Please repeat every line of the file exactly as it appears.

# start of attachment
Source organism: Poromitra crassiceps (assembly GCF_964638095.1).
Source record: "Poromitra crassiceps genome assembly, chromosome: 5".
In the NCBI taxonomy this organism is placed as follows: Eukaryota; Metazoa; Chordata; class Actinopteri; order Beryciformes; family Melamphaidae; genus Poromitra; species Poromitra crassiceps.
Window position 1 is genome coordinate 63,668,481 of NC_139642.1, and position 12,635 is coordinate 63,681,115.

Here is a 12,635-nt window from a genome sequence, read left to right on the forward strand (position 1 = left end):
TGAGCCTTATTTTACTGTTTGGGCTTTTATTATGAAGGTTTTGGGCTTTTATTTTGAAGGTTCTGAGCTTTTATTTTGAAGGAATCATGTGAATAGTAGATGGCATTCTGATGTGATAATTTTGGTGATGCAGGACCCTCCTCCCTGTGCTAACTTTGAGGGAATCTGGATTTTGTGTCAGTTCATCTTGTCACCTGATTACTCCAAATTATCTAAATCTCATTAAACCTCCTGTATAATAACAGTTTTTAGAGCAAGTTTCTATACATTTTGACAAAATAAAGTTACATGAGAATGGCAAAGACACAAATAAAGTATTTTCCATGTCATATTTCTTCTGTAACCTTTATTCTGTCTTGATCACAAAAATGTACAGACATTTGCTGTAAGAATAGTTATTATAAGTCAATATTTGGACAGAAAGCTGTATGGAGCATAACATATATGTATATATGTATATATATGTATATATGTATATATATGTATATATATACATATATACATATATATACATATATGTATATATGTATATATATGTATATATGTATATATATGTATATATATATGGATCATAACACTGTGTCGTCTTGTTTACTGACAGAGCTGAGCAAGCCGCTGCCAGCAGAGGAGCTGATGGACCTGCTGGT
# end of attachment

Source organism: Poromitra crassiceps (assembly GCF_964638095.1).
Source record: "Poromitra crassiceps genome assembly, chromosome: 5".
In the NCBI taxonomy this organism is placed as follows: Eukaryota; Metazoa; Chordata; class Actinopteri; order Beryciformes; family Melamphaidae; genus Poromitra; species Poromitra crassiceps.
Window position 1 is genome coordinate 63,668,481 of NC_139642.1, and position 12,635 is coordinate 63,681,115.

Here is a 12,635-nt window from a genome sequence, read left to right on the forward strand (position 1 = left end):
TGAGCCTTATTTTACTGTTTGGGCTTTTATTATGAAGGTTTTGGGCTTTTATTTTGAAGGTTCTGAGCTTTTATTTTGAAGGAATCATGTGAATAGTAGATGGCATTCTGATGTGATAATTTTGGTGATGCAGGACCCTCCTCCCTGTGCTAACTTTGAGGGAATCTGGATTTTGTGTCAGTTCATCTTGTCACCTGATTACTCCAAATTATCTAAATCTCATTAAACCTCCTGTATAATAACAGTTTTTAGAGCAAGTTTCTATACATTTTGACAAAATAAAGTTACATGAGAATGGCAAAGACACAAATAAAGTATTTTCCATGTCATATTTCTTCTGTAACCTTTATTCTGTCTTGATCACAAAAATGTACAGACATTTGCTGTAAGAATAGTTATTATAAGTCAATATTTGGACAGAAAGCTGTATGGAGCATAACATATATGTATATATGTATATATATGTATATATGTATATATATGTATATATATACATATATACATATATATACATATATGTATATATGTATATATATGTATATATGTATATATATGTATATATATATGGATCATAACACTGTGTCGTCTTGTTTACTGACAGAGCTGAGCAAGCCGCTGCCAGCAGAGGAGCTGATGGACCTGCTGGT